This symbol is well known as it features prominently in many western occult traditions, and particularly in Wicca. However it is much older than this and has been used in many different traditions and cultures from around the world, including Ancient Greece and it also being used as a protective charm in Babylonia.
But they also correspond with our human experience; air being breath, thought and intellect, fire being energy, emotion, passion and will, water being fluid, feeling and intuition, and earth being matter, physical sensation and stability. The upwards point representing spirit is symbolic of the psyche and spirit presiding over matter.
And the four elements are what is needed for spirit to manifest itself in the physical world. Because we are made of these elements, it’s also a symbol of humankind and the points correspond to our head and limbs.
The elements also correspond with the cardinal directions. East is air, south is fire, west is water, and north is earth. If you’ve ever watched the popular 90’s movie The Craft, you may remember the witches calling the guardians of the watchtowers which is a ritual to invoke the elemental guardians in the corresponding directions (or quarters).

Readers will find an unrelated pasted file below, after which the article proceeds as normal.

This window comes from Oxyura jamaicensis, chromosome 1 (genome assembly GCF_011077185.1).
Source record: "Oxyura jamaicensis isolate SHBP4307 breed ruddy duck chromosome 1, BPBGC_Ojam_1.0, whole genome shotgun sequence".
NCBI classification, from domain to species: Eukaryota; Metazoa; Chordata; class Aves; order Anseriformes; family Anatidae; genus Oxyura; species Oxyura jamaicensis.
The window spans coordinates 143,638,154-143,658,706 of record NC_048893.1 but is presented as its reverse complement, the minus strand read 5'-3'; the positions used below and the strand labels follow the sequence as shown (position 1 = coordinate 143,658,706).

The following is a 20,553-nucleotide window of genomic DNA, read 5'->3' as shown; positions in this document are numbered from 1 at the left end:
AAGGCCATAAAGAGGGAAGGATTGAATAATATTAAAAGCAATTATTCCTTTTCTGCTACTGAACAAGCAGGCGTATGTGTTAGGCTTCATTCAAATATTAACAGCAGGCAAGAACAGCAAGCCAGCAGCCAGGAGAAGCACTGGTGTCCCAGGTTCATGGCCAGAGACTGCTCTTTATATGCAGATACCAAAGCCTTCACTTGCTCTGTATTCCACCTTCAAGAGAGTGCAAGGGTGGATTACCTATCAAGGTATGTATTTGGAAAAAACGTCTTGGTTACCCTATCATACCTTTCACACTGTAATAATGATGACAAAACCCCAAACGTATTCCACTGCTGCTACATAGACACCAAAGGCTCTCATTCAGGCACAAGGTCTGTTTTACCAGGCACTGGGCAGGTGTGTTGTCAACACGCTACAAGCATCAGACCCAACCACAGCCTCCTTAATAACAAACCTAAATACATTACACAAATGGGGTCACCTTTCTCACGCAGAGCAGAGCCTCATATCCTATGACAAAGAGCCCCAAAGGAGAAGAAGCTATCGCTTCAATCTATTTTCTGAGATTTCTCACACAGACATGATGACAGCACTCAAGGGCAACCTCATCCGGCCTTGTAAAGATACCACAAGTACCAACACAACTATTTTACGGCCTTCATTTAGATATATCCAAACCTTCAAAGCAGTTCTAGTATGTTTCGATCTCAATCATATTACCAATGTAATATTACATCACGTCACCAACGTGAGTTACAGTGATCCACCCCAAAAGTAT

In ceremonial traditions, four Archangels (Raphael for air, Michael for fire, Gabriel for water and Uriel for Earth) are considered to be these guardians and are called by name.
The purpose of this ritual is to cast a protective circle around the practitioner to aid them in their subsequent magical workings. And it is also used to master the elements. As the elements correspond with our human experience, practitioners often banish or invoke these energies to balance themselves. For example, if the practitioner is feeling overwhelmed, they could banish water. If they need some mental clarity, air could be invoked.
Too much and too little of anything can be detrimental and so balance is sought. Without heat we would surely die, but uncontrolled fire would also hurt us.
We see this happening in nature, forest fires for example are normal and bring about a regeneration. However, the imbalance humans have created in the world and to the climate mean that these fires can be uncontrollable and produce an unnecessary and devastating effect in the natural world which is difficult to recover from.
So the purpose of doing these rituals is to maintain equilibrium within oneself and their environment.
As this article was also released on Beltane, it’s a good time to remember that our connection to nature is vital for our own health and for the health of the planet.
We could wear this magical symbol to remind ourselves that equilibrium is the basis of life and the firm foundation upon which we stand. That life works better when we achieve a healthy balance in all areas of our life.
This takes time and patience, and it usually can’t be done all at once, but moving with the ebb and flow of life is something we can attain to. Just like nature can show us when we observe the cycles of the seasons, with both the generative and destructive stages necessary for equilibrium. Our thoughts, emotions, feelings and sensations also ebb and flow in a continuous cycle. Seeking to understand this can bring us inner peace and harmony, and help us move through difficult times with more ease.
Sammi Walters is a freelance Web & Graphic Designer and Illustrator for the daring and disobedient.